One of the downsides to convincing developers to build green is cost.
"What we're asking people to do is re-think the way they do business," says Kneeland. "That's one of the obstacles [of LEED]. The construction industry is astonishingly conservative."
Kneeland in no way thinks these costs should discourage the green building movement.
"A green building enables us to meet our needs while still leaving enough on the table for future generations to live as well as we do," he says. "People are finally tuning in to the importance of conserving energy and reducing our carbon footprint. Green buildings can be a part of that."
Green Living is Cheaper
According to Katz, the initial registration fee for the LEED certification program is $450, which gives the project team access to a variety of project management resources. The average certification fee is about $2,000, depending on the size of the project.
"The confidence that comes with LEED certification really makes it worth it," Katz professes. "Independent third-party verification means you know your building is saving energy and water just like it was designed to do."
And that's one of the beauties of living in a green building: your costs for water and electricity should be considerably lower.
"The energy savings from just switching light bulbs is pretty dramatic," Moss argues. "Many of these [green] systems are designed to save energy and water. Energy and water cost money. So, over the long haul, the value of the building goes up and dollars out of pocket can go down."
"It's hard to say what becoming LEED certified for existing buildings will cost since it's going to depend on the condition of the building in the first place," Kneeland asserts. "Some cost-estimating companies have discovered that most reasonably well-designed buildings have 12 to 18 points right from the get-go without doing anything different whatsoever."
Katz reports that the average payback of a green building over its lifetime is 20 percent.
"Once your building is operational, you start saving money," she says. "Add in the health and productivity benefits for the building's occupants, and the benefits for the environment, and it's clear that green building makes both economic and environmental sense."
Easy Being Green
The cost considerations involved in going green may become less of an issue when you think about how living green can improve your health and level of comfort.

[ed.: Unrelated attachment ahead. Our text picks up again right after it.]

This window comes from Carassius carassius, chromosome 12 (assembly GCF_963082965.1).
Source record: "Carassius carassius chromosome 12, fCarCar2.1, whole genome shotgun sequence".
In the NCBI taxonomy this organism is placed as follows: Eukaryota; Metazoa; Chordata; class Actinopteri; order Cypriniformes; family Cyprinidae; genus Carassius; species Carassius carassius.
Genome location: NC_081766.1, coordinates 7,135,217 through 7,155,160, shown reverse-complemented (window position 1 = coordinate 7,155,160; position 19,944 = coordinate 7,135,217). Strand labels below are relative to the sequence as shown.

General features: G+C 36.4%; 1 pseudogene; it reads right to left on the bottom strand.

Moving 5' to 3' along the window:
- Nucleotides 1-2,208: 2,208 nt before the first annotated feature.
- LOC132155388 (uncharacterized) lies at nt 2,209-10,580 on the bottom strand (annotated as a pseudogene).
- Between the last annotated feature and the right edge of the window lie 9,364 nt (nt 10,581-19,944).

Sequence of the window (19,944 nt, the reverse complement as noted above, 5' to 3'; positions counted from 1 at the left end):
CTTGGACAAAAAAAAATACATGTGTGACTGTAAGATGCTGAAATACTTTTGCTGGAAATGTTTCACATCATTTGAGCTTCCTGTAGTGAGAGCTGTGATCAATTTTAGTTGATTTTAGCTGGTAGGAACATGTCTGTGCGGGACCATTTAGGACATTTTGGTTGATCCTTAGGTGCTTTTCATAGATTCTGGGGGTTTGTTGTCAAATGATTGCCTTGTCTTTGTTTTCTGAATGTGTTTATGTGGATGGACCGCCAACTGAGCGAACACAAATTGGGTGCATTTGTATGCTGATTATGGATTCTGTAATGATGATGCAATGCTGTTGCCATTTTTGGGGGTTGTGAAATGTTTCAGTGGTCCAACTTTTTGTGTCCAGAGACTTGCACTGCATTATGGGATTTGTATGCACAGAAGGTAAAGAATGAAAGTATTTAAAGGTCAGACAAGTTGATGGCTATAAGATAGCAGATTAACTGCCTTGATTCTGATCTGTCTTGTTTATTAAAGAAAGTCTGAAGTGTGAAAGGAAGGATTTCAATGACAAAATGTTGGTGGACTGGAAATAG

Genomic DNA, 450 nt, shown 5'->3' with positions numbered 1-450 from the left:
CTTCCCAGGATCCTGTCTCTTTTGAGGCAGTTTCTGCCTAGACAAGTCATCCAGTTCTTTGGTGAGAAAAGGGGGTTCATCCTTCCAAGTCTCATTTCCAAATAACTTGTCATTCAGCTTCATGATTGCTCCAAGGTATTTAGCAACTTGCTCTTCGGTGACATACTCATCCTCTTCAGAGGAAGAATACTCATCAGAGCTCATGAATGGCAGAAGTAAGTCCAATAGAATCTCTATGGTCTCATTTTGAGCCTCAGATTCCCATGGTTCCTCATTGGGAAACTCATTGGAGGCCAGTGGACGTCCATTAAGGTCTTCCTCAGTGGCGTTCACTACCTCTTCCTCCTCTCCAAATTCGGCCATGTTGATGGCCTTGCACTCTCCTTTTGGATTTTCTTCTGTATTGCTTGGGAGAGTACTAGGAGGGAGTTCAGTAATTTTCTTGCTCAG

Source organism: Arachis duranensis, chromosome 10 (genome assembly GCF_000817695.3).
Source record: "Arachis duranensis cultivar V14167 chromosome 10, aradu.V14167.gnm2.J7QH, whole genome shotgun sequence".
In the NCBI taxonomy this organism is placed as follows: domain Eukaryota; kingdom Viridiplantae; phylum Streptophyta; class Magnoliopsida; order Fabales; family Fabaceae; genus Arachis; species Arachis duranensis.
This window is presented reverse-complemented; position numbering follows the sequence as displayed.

"How much is your life and your health worth?" asks Kneeland.
"A green building is going to be a substantially more enjoyable place to live in terms of fresh air, light, indoor air quality," Moss maintains. "People love green buildings."
Kneeland tells the story of a young woman with asthma who couldn't sleep through the night until she moved to the Solaire in Manhattan's Battery Park City, the nation's first green residential high-rise building.
"She hasn't had any problems since then," he says. "They have increased ventilation and a lot of filtration and were very, very careful in the materials that they chose for the building. So you have a direct correlation between a green building and improved health care."
Battery Park City is one neighborhood that "leads" the way in "LEED" standards. The Visionaire, which uses an intricate water filtration system for toilets, has a green roof and gets 35 percent of its electricity from renewable energy sources, is the only residential building in the country to earn the LEED platinum rating. The previously mentioned Solaire, located at 20 River Terrace was the first gold-certified building in the country. Tribeca Green, a 24-story residential tower at 325 North End Avenue, is also rated gold.
Riverhouse is a gold-certified building that uses a geothermal well to heat and cool the common areas, and features solar panels, microturbines and insulated windows. The solar panels, known as photovoltaic panels, will produce electricity for the building. These panels will benefit Riverhouse residents by producing free electricity after the initial investment cost, connecting to the utility grid allowing excess energy to be sold back to local utilities, increasing grid reliability by preventing blackouts during peak demand hours and requiring little maintenance and a lifetime of 30-plus years.